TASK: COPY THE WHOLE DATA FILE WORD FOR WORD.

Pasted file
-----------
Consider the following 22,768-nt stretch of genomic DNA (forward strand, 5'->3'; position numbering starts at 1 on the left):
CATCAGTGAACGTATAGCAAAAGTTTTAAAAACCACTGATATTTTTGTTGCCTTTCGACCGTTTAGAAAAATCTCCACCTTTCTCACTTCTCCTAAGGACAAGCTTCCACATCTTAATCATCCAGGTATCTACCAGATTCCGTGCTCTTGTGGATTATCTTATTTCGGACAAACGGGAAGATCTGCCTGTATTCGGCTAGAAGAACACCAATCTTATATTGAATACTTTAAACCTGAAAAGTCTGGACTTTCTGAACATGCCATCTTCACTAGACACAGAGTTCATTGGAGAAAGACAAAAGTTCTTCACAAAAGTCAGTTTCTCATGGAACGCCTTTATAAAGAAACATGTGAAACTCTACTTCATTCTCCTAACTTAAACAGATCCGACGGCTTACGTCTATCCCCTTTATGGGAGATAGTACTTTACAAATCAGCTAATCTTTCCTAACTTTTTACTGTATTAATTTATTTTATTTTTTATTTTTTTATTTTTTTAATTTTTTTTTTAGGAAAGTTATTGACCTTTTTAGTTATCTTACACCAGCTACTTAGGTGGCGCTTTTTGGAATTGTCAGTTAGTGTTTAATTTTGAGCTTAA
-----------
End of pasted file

Consider the following 22,768-nt stretch of genomic DNA (forward strand, 5'->3'; position numbering starts at 1 on the left):
CATCAGTGAACGTATAGCAAAAGTTTTAAAAACCACTGATATTTTTGTTGCCTTTCGACCGTTTAGAAAAATCTCCACCTTTCTCACTTCTCCTAAGGACAAGCTTCCACATCTTAATCATCCAGGTATCTACCAGATTCCGTGCTCTTGTGGATTATCTTATTTCGGACAAACGGGAAGATCTGCCTGTATTCGGCTAGAAGAACACCAATCTTATATTGAATACTTTAAACCTGAAAAGTCTGGACTTTCTGAACATGCCATCTTCACTAGACACAGAGTTCATTGGAGAAAGACAAAAGTTCTTCACAAAAGTCAGTTTCTCATGGAACGCCTTTATAAAGAAACATGTGAAACTCTACTTCATTCTCCTAACTTAAACAGATCCGACGGCTTACGTCTATCCCCTTTATGGGAGATAGTACTTTACAAATCAGCTAATCTTTCCTAACTTTTTACTGTATTAATTTATTTTATTTTTTATTTTTTTATTTTTTTAATTTTTTTTTTAGGAAAGTTATTGACCTTTTTAGTTATCTTACACCAGCTACTTAGGTGGCGCTTTTTGGAATTGTCAGTTAGTGTTTAATTTTGAGCTTAA